ITV News' Wales Correspondent Rupert Evelyn reports the latest from his sources close to the Tata Steel bidding process and explains what the latest consultation step means for the steel workers.
The steel trade unions have welcomed the Government's consultation on changes to pensions law as part of efforts to save Tata Steel and called on the company to uphold its "legal, social and moral responsibilities" to steel workers.
In a combined statement, Community, Unite and GMB endorsed the move to avoid the "unmitigated disaster" of the British Steel Pension Scheme (BSPS) going into the financial safety net of the Pensions Protection Fund (PPF) with a sale of Tata's assets.
It is important that all stakeholders continue to explore all available options that avoid the need for the scheme to go into the PPF, which would be the worst deal for scheme members.
It is important to remember that Tata Steel remains the employer and sponsor of the BSPS. They have significant legal, social and moral responsibilities with regards to the British steel industry and those men and women who have worked and continue to work within it.
The Human Resources director for Tata Steel's European operations said the consultation would enable a "better outcome" for the vast majority of members of the BSPS.
We welcome the inclusion of an option to change the way that future payments in the scheme are increased. This option, which is fully supported by the pension scheme's trustees, provides a way for the scheme to continue to operate on a well-funded, low-risk basis indefinitely.
The British Steel Pension Scheme was set up on the basis that pension increases would be provided so long as they remained affordable. The proposed legislative changes would allow this unusual rule to operate as intended. That means it's unlikely that a regulatory change would affect other final salary pension schemes.
Business Secretary Sajid Javid has confirmed the Government is set to launch an "open consultation" on changes to pensions law as part of efforts to save Tata Steel despite being "very wary of setting a precedent".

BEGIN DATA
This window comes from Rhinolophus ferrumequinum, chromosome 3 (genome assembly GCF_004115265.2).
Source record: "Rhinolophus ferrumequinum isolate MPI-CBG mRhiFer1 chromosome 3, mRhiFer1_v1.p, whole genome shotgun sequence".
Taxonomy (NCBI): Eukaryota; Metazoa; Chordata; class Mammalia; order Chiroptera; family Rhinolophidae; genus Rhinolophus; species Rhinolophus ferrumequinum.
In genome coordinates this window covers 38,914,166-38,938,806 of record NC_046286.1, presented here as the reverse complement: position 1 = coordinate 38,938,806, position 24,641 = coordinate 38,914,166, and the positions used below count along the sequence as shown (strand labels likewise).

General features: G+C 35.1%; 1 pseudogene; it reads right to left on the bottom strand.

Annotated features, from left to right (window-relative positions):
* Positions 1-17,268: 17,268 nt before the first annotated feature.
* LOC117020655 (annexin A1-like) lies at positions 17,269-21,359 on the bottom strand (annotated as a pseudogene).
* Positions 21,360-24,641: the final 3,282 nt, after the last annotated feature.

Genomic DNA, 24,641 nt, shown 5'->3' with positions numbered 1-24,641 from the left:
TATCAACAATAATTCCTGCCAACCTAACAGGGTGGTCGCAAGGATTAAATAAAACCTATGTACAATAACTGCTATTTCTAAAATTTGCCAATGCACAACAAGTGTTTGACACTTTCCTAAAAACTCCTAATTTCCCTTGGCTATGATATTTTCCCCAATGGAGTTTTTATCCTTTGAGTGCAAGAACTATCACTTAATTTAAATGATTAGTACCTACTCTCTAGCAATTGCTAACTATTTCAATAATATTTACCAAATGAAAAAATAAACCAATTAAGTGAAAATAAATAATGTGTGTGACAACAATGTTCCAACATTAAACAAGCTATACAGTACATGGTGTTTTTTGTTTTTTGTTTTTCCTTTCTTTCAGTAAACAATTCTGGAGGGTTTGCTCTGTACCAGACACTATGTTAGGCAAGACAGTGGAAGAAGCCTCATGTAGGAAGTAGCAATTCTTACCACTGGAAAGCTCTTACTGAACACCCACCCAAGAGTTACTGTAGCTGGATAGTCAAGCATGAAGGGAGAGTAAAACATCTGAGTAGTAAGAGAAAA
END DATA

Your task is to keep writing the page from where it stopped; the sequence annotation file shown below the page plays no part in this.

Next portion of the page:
The consultation, which will run until June 23, sets out a number of different options for the British Steel Pension Scheme and its 130,000 members.
The scheme includes 14,000 people currently employed by Tata or another employer, 32,000 are deferred (no longer employed by Tata but below the scheme's normal pension age) and 84,000 pensioners.
The Government has been warned against the impact of setting a precedent by seeking to change pension law.
"No decision (on Tata's future) has been made," Mr Javid told MPs. "We are very wary of setting a precedent ... this is very much about this scheme and this scheme only in these very unique circumstances."
Shadow business secretary Angela Eagle warned against cutting the fund's long-term liabilities by benchmarking it to the consumer price index (CPI) rather than the higher retail price index (RPI), saying: "This change is currently illegal."
The GMB union has called on the Government to "take responsibility" for the pensions of Tata Steel workers and urged against any change in laws.
Ministers are considering changes to pension laws, which would leave steelworkers worse off in retirement but still fare better than many employees in other pension schemes.
GMB as a matter of policy consider that changes in pension schemes should not be retrospective and should be left to individual trustees and scheme members.
A change in law to precipitate punitive changes to accrued rights is not good for any of our members. The Government, as previous owners, has got to take responsibility as it did with Royal Mail.
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Former Minister of State for Pensions Steve Webb has issued a warning over the government's proposed changes to pensions laws.
Mr Webb said that what may initially seem appropriate to rescue Tata Steel's UK business could create an adverse knock-on effect for other pensioners.
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Joel Hills says no buyer wants to touch Tata Steel's UK pension liabilities "with a barge pole".
The government is considering changes to pension laws to reduce the burden and attract investment.
Our business editor says this could have wide-reaching implications beyond the steel sector.